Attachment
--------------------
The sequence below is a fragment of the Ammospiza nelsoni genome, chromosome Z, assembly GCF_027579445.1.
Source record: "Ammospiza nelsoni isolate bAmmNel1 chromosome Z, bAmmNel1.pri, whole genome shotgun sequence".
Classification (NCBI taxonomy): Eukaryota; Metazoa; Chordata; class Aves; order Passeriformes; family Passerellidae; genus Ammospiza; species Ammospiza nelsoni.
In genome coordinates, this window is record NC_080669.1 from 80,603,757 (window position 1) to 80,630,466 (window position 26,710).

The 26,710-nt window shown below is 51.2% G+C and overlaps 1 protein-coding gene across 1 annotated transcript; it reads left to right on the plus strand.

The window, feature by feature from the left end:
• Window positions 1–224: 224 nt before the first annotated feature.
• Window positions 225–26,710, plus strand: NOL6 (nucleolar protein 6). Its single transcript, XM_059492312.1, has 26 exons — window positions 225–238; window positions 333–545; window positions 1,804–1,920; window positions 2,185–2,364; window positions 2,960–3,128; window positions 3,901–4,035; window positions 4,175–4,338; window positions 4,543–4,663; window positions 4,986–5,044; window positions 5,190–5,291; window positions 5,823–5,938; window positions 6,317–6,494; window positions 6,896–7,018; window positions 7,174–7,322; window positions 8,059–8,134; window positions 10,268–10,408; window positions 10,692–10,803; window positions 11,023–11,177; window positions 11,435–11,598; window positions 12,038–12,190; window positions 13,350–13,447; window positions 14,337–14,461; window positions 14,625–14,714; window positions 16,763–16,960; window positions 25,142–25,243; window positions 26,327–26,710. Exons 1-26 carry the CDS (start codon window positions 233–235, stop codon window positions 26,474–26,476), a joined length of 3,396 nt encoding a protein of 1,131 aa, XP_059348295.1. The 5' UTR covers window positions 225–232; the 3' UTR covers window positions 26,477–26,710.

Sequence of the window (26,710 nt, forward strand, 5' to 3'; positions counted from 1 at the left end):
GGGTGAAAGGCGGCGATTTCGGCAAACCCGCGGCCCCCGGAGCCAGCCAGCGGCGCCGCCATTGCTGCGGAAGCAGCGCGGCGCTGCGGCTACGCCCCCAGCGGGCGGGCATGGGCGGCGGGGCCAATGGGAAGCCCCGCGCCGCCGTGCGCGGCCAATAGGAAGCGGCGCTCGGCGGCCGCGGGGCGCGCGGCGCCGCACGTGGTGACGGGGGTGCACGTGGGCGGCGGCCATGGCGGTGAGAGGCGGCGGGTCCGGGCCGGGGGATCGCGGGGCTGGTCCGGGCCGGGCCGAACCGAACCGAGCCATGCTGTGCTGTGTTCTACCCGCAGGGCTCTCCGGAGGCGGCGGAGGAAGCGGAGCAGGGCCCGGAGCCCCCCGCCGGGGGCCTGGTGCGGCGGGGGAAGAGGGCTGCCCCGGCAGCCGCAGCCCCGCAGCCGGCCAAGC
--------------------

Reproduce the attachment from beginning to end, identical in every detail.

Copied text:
The sequence below is a fragment of the Ammospiza nelsoni genome, chromosome Z, assembly GCF_027579445.1.
Source record: "Ammospiza nelsoni isolate bAmmNel1 chromosome Z, bAmmNel1.pri, whole genome shotgun sequence".
Classification (NCBI taxonomy): Eukaryota; Metazoa; Chordata; class Aves; order Passeriformes; family Passerellidae; genus Ammospiza; species Ammospiza nelsoni.
In genome coordinates, this window is record NC_080669.1 from 80,603,757 (window position 1) to 80,630,466 (window position 26,710).

The 26,710-nt window shown below is 51.2% G+C and overlaps 1 protein-coding gene across 1 annotated transcript; it reads left to right on the plus strand.

The window, feature by feature from the left end:
• Window positions 1–224: 224 nt before the first annotated feature.
• Window positions 225–26,710, plus strand: NOL6 (nucleolar protein 6). Its single transcript, XM_059492312.1, has 26 exons — window positions 225–238; window positions 333–545; window positions 1,804–1,920; window positions 2,185–2,364; window positions 2,960–3,128; window positions 3,901–4,035; window positions 4,175–4,338; window positions 4,543–4,663; window positions 4,986–5,044; window positions 5,190–5,291; window positions 5,823–5,938; window positions 6,317–6,494; window positions 6,896–7,018; window positions 7,174–7,322; window positions 8,059–8,134; window positions 10,268–10,408; window positions 10,692–10,803; window positions 11,023–11,177; window positions 11,435–11,598; window positions 12,038–12,190; window positions 13,350–13,447; window positions 14,337–14,461; window positions 14,625–14,714; window positions 16,763–16,960; window positions 25,142–25,243; window positions 26,327–26,710. Exons 1-26 carry the CDS (start codon window positions 233–235, stop codon window positions 26,474–26,476), a joined length of 3,396 nt encoding a protein of 1,131 aa, XP_059348295.1. The 5' UTR covers window positions 225–232; the 3' UTR covers window positions 26,477–26,710.

Sequence of the window (26,710 nt, forward strand, 5' to 3'; positions counted from 1 at the left end):
GGGTGAAAGGCGGCGATTTCGGCAAACCCGCGGCCCCCGGAGCCAGCCAGCGGCGCCGCCATTGCTGCGGAAGCAGCGCGGCGCTGCGGCTACGCCCCCAGCGGGCGGGCATGGGCGGCGGGGCCAATGGGAAGCCCCGCGCCGCCGTGCGCGGCCAATAGGAAGCGGCGCTCGGCGGCCGCGGGGCGCGCGGCGCCGCACGTGGTGACGGGGGTGCACGTGGGCGGCGGCCATGGCGGTGAGAGGCGGCGGGTCCGGGCCGGGGGATCGCGGGGCTGGTCCGGGCCGGGCCGAACCGAACCGAGCCATGCTGTGCTGTGTTCTACCCGCAGGGCTCTCCGGAGGCGGCGGAGGAAGCGGAGCAGGGCCCGGAGCCCCCCGCCGGGGGCCTGGTGCGGCGGGGGAAGAGGGCTGCCCCGGCAGCCGCAGCCCCGCAGCCGGCCAAGC